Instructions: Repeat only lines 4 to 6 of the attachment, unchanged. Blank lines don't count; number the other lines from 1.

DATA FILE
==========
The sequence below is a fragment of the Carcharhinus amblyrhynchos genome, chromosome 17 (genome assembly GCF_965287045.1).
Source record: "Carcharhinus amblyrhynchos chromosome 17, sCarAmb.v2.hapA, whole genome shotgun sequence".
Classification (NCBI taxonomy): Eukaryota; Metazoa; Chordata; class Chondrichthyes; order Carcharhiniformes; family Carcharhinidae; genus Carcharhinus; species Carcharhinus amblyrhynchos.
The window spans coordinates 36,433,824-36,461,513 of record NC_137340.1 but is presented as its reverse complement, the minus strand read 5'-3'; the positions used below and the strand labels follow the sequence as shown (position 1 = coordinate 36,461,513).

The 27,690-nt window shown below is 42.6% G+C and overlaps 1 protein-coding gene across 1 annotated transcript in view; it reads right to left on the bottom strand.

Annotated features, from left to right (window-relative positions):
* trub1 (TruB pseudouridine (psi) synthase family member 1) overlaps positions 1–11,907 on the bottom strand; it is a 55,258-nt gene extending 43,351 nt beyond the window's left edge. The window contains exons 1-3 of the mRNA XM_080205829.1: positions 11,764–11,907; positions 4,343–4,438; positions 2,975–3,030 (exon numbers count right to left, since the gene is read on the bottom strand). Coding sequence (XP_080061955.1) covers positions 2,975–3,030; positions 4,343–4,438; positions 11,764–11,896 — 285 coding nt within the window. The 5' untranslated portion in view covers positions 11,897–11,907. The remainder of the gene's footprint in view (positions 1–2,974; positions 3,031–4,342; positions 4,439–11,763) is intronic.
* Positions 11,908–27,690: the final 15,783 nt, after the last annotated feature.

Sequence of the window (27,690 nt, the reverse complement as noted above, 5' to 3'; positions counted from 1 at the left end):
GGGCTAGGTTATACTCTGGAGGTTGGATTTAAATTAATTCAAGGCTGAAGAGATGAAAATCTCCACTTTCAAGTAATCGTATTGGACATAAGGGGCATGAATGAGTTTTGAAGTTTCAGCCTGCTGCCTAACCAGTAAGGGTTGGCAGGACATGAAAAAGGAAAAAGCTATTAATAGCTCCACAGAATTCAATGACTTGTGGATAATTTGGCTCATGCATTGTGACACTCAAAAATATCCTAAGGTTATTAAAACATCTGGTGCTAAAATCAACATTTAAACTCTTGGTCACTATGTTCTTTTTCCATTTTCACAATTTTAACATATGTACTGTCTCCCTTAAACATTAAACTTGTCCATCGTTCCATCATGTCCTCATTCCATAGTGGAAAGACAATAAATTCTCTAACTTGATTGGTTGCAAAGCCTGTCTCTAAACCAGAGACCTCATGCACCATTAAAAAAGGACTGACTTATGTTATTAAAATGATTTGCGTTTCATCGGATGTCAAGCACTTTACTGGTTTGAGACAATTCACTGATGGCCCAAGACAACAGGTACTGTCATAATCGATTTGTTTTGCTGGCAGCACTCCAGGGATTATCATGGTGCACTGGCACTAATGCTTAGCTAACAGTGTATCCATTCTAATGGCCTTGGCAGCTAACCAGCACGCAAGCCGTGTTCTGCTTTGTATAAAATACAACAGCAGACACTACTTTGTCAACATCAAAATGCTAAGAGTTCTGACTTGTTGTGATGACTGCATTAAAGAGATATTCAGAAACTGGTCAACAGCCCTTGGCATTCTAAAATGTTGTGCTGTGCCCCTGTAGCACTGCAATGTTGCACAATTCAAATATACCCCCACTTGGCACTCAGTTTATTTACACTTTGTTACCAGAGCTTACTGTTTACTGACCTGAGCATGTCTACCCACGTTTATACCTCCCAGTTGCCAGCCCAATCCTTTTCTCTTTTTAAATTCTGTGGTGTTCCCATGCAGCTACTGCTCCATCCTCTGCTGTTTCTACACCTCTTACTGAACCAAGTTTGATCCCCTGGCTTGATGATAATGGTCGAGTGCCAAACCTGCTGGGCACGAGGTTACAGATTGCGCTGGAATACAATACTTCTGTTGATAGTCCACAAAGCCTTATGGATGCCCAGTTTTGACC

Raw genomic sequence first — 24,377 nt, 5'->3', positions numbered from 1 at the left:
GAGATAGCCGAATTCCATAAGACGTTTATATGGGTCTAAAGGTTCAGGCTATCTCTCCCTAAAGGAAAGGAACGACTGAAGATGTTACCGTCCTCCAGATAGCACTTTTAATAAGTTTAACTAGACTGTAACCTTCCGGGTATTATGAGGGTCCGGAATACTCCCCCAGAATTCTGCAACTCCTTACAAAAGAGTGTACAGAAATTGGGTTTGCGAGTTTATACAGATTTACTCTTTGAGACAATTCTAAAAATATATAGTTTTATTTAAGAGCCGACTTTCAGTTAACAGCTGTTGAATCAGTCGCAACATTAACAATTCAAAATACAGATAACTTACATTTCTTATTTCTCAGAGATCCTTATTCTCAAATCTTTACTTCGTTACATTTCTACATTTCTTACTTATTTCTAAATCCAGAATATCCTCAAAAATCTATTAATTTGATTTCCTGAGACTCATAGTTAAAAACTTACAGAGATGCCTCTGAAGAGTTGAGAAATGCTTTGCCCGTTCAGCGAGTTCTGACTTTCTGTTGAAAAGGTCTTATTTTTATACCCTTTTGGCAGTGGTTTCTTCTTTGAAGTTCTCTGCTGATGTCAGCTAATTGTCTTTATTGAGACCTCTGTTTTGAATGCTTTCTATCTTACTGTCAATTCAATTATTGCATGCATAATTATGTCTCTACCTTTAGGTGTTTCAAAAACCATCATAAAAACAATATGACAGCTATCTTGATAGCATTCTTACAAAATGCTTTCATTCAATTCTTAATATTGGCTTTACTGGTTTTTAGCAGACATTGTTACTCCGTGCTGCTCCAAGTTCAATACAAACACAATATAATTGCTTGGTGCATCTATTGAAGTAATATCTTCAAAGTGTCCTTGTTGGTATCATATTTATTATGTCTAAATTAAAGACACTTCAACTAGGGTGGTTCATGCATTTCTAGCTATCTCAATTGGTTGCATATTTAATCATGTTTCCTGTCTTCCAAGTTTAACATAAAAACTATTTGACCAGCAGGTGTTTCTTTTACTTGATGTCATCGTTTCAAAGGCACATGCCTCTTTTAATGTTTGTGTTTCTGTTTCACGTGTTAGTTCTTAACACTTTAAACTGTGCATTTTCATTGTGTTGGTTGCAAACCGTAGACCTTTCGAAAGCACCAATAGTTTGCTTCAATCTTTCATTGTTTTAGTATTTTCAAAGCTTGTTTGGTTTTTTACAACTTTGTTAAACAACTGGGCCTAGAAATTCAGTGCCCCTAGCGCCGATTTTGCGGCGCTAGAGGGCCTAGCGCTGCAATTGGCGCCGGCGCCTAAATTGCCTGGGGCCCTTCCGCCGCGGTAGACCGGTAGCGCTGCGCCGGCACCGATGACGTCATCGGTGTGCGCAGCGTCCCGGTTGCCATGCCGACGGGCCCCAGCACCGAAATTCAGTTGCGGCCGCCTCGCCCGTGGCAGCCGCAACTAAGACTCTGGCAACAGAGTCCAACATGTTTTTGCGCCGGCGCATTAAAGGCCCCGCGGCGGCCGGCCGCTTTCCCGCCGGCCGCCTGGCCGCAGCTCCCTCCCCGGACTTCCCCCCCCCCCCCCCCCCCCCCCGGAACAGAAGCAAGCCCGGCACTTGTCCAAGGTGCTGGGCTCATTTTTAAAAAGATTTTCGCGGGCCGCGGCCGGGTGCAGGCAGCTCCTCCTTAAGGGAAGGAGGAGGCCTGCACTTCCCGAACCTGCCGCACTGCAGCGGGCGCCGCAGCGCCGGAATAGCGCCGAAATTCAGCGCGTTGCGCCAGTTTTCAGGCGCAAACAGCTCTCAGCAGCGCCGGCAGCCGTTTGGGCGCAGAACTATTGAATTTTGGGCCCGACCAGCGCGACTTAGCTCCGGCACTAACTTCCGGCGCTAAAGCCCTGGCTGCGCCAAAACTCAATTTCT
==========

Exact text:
The window spans coordinates 36,433,824-36,461,513 of record NC_137340.1 but is presented as its reverse complement, the minus strand read 5'-3'; the positions used below and the strand labels follow the sequence as shown (position 1 = coordinate 36,461,513).

The 27,690-nt window shown below is 42.6% G+C and overlaps 1 protein-coding gene across 1 annotated transcript in view; it reads right to left on the bottom strand.

Annotated features, from left to right (window-relative positions):